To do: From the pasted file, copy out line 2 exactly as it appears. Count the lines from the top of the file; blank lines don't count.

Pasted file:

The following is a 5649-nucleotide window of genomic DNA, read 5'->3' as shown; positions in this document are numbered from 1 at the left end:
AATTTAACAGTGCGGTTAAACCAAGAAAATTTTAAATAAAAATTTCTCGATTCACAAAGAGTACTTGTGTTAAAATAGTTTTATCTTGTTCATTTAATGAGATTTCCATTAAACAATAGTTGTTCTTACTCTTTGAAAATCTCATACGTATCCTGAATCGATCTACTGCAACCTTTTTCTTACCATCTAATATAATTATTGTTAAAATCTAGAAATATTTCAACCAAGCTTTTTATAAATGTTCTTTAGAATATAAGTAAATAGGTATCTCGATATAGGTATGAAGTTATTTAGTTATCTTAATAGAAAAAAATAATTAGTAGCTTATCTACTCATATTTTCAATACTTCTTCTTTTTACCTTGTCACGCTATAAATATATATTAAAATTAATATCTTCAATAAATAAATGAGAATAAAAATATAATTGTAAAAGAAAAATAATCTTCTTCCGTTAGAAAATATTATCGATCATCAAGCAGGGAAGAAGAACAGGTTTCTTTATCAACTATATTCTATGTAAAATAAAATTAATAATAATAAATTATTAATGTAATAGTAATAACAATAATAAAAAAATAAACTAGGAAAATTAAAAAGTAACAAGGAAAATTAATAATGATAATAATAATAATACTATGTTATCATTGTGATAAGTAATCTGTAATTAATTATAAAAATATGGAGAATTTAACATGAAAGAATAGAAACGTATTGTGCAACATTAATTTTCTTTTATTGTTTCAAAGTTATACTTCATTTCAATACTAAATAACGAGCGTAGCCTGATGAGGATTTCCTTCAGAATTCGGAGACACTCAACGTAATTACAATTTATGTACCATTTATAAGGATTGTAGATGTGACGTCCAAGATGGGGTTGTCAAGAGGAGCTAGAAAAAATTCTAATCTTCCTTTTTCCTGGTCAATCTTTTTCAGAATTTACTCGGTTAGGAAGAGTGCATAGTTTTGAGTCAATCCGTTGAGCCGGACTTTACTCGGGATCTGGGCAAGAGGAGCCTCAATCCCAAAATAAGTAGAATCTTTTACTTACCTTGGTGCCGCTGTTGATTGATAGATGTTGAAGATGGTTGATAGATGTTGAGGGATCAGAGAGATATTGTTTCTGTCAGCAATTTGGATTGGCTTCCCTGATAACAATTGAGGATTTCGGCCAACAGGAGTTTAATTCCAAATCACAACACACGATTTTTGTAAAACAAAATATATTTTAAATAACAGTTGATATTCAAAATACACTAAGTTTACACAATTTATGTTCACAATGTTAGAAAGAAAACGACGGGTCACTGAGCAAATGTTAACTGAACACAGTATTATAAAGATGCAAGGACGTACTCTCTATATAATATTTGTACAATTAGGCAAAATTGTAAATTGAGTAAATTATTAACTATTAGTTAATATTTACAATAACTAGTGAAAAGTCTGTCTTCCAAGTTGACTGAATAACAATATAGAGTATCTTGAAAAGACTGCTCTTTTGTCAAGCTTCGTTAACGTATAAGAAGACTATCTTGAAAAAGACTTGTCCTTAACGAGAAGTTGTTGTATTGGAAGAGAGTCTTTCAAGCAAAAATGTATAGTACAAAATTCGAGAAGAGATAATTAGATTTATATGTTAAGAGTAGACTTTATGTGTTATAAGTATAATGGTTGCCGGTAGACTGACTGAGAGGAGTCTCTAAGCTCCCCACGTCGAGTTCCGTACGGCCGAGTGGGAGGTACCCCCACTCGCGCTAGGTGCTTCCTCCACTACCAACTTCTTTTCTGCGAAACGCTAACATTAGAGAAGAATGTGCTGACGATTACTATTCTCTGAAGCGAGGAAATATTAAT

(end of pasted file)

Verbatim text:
AATTTAACAGTGCGGTTAAACCAAGAAAATTTTAAATAAAAATTTCTCGATTCACAAAGAGTACTTGTGTTAAAATAGTTTTATCTTGTTCATTTAATGAGATTTCCATTAAACAATAGTTGTTCTTACTCTTTGAAAATCTCATACGTATCCTGAATCGATCTACTGCAACCTTTTTCTTACCATCTAATATAATTATTGTTAAAATCTAGAAATATTTCAACCAAGCTTTTTATAAATGTTCTTTAGAATATAAGTAAATAGGTATCTCGATATAGGTATGAAGTTATTTAGTTATCTTAATAGAAAAAAATAATTAGTAGCTTATCTACTCATATTTTCAATACTTCTTCTTTTTACCTTGTCACGCTATAAATATATATTAAAATTAATATCTTCAATAAATAAATGAGAATAAAAATATAATTGTAAAAGAAAAATAATCTTCTTCCGTTAGAAAATATTATCGATCATCAAGCAGGGAAGAAGAACAGGTTTCTTTATCAACTATATTCTATGTAAAATAAAATTAATAATAATAAATTATTAATGTAATAGTAATAACAATAATAAAAAAATAAACTAGGAAAATTAAAAAGTAACAAGGAAAATTAATAATGATAATAATAATAATACTATGTTATCATTGTGATAAGTAATCTGTAATTAATTATAAAAATATGGAGAATTTAACATGAAAGAATAGAAACGTATTGTGCAACATTAATTTTCTTTTATTGTTTCAAAGTTATACTTCATTTCAATACTAAATAACGAGCGTAGCCTGATGAGGATTTCCTTCAGAATTCGGAGACACTCAACGTAATTACAATTTATGTACCATTTATAAGGATTGTAGATGTGACGTCCAAGATGGGGTTGTCAAGAGGAGCTAGAAAAAATTCTAATCTTCCTTTTTCCTGGTCAATCTTTTTCAGAATTTACTCGGTTAGGAAGAGTGCATAGTTTTGAGTCAATCCGTTGAGCCGGACTTTACTCGGGATCTGGGCAAGAGGAGCCTCAATCCCAAAATAAGTAGAATCTTTTACTTACCTTGGTGCCGCTGTTGATTGATAGATGTTGAAGATGGTTGATAGATGTTGAGGGATCAGAGAGATATTGTTTCTGTCAGCAATTTGGATTGGCTTCCCTGATAACAATTGAGGATTTCGGCCAACAGGAGTTTAATTCCAAATCACAACACACGATTTTTGTAAAACAAAATATATTTTAAATAACAGTTGATATTCAAAATACACTAAGTTTACACAATTTATGTTCACAATGTTAGAAAGAAAACGACGGGTCACTGAGCAAATGTTAACTGAACACAGTATTATAAAGATGCAAGGACGTACTCTCTATATAATATTTGTACAATTAGGCAAAATTGTAAATTGAGTAAATTATTAACTATTAGTTAATATTTACAATAACTAGTGAAAAGTCTGTCTTCCAAGTTGACTGAATAACAATATAGAGTATCTTGAAAAGACTGCTCTTTTGTCAAGCTTCGTTAACGTATAAGAAGACTATCTTGAAAAAGACTTGTCCTTAACGAGAAGTTGTTGTATTGGAAGAGAGTCTTTCAAGCAAAAATGTATAGTACAAAATTCGAGAAGAGATAATTAGATTTATATGTTAAGAGTAGACTTTATGTGTTATAAGTATAATGGTTGCCGGTAGACTGACTGAGAGGAGTCTCTAAGCTCCCCACGTCGAGTTCCGTACGGCCGAGTGGGAGGTACCCCCACTCGCGCTAGGTGCTTCCTCCACTACCAACTTCTTTTCTGCGAAACGCTAACATTAGAGAAGAATGTGCTGACGATTACTATTCTCTGAAGCGAGGAAATATTAAT